“Recently the Department of Justice filed suit against Apple and major publishers, alleging that they colluded to raise prices in the digital books market. While the claim sounds plausible on its face, the suit could wipe out the publishing industry as we know it, making it much harder for young authors to get published,” U.S. senator Charles E. Schumer (D-NY) writes in an op-ed for The Wall Street Journal.

“The suit [if successful – MDN Ed.] will restore Amazon to the dominant position atop the e-books market it occupied for years before competition arrived in the form of Apple. If that happens, consumers will be forced to accept whatever prices Amazon sets,” Schumer writes. “Apple entered and negotiated an agency model with publishers, in which the publisher could establish a retail price and Apple would take a percentage cut. The result was increased competition. Amazon’s market share quickly eroded to 60%, and consumers had multiple platforms through which to purchase digital books. Amazon was forced to expand its catalog, invest in innovation, and reduce the prices of its Kindle reading devices. Most importantly, the average price for e-books fell to $7 from $9, according to a filing in the case.”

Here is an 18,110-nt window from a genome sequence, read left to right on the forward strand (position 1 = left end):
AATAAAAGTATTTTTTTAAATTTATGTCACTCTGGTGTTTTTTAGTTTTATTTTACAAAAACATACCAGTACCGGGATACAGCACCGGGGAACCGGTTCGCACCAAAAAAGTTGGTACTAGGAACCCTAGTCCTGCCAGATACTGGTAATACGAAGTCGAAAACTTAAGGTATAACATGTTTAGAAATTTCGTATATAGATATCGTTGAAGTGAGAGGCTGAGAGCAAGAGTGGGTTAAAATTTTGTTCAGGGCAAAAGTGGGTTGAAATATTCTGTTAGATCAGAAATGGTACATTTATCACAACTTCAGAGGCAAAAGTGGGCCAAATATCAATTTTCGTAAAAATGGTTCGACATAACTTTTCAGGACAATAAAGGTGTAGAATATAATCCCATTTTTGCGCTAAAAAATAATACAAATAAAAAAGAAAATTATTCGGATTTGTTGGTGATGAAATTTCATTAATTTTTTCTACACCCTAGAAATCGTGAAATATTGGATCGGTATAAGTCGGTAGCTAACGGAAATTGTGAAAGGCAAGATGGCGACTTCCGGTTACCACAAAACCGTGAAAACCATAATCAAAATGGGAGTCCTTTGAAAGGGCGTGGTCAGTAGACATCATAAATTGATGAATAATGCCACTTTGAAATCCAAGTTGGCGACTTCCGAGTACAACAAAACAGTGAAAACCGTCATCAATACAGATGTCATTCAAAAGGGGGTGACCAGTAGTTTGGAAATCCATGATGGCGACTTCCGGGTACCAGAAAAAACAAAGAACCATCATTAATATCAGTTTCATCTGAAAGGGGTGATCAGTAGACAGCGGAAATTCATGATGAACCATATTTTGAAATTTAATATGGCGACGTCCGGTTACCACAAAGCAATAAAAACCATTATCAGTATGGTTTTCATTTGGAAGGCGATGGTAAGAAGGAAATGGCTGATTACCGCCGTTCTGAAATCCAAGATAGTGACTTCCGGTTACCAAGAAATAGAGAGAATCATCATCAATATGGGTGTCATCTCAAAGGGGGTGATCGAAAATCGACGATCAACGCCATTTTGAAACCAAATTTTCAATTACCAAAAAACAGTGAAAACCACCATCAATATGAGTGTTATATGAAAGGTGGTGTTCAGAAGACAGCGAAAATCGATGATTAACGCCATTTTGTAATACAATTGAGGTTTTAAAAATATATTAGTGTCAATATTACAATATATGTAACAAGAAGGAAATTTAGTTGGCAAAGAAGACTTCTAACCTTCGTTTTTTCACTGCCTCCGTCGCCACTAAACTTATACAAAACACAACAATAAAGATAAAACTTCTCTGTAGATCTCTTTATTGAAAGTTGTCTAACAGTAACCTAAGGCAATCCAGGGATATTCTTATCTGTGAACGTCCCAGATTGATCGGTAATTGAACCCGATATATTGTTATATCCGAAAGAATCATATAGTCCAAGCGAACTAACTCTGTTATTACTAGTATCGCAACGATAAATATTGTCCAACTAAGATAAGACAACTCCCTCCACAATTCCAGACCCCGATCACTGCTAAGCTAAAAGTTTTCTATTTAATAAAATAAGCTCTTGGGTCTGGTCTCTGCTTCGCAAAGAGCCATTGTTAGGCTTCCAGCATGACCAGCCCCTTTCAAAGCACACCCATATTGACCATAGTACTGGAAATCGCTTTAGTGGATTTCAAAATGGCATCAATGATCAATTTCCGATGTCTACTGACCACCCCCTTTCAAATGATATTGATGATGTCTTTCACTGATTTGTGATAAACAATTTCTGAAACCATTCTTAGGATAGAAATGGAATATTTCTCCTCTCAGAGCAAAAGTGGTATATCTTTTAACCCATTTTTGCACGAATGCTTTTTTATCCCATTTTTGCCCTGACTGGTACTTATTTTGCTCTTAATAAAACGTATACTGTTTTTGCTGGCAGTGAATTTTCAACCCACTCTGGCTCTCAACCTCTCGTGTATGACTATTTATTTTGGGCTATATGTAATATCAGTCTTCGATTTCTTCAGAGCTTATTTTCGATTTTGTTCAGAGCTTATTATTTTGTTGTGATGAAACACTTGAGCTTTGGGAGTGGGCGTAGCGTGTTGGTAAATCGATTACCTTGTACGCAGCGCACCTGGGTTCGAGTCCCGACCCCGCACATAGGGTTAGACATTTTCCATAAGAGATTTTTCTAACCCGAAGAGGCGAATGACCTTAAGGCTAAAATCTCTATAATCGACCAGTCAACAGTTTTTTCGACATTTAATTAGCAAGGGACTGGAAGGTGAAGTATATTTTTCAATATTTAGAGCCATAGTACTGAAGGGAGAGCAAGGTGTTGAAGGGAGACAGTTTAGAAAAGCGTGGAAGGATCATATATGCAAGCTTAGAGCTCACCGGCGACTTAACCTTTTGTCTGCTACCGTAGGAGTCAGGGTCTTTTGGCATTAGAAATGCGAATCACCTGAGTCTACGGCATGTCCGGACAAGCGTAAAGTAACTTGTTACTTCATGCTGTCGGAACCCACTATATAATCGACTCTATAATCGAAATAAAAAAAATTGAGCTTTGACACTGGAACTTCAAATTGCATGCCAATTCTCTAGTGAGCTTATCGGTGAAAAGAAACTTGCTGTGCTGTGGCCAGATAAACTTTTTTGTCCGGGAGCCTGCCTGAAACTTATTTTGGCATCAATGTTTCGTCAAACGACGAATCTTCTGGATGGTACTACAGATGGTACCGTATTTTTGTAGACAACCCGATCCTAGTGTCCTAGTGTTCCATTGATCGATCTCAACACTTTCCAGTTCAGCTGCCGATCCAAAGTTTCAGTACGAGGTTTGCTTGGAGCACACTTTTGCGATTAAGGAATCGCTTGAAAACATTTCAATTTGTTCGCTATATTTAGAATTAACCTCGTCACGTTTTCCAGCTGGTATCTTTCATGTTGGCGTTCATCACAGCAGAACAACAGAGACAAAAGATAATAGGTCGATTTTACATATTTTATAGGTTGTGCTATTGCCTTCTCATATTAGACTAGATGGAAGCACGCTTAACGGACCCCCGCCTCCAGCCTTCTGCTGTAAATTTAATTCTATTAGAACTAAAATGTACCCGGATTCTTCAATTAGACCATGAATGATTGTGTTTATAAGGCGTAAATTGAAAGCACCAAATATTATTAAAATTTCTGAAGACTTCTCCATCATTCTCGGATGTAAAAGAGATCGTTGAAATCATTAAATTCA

Schumer writes, “The Justice Department has ignored this overall trend and instead focused on the fact that the prices for some new releases have gone up. This misses the forest for the trees. While consumers may have a short-term interest in today’s new release e-book prices, they have a more pressing long-term interest in the survival of the publishing industry… The Justice Department lawsuit is also unsettling from a broader perspective. As our economy transitions to digital platforms, we should be celebrating and supporting industries that find ways to adapt and grow. By developing a pricing model that made e-book sales work for them, publishers did just that.”

“I am concerned that the mere filing of this lawsuit has empowered monopolists and hurt innovators. I believe it will have a deterrent effect not only on publishers but on other industries that are coming up with creative ways to grow and adapt to the Internet,” Schumer writes. “The administration needs to reassess its prosecution priorities. Justice Department officials currently have comprehensive guidelines in place to determine when they should challenge mergers, but they have no such guidelines for non-merger investigations. It’s time to come up with some. These new guidelines should take a broad, pragmatic view of the market as a whole. As the e-books case shows, this kind of perspective is sorely missing today.”

Read more in the full article here.

MacDailyNews Take: Once again, as we’ve said from the very beginning of this fiasco: “The U.S. DOJ is plainly inept.”

[Thanks to MacDailyNews Reader “Dan K.” for the heads up.]

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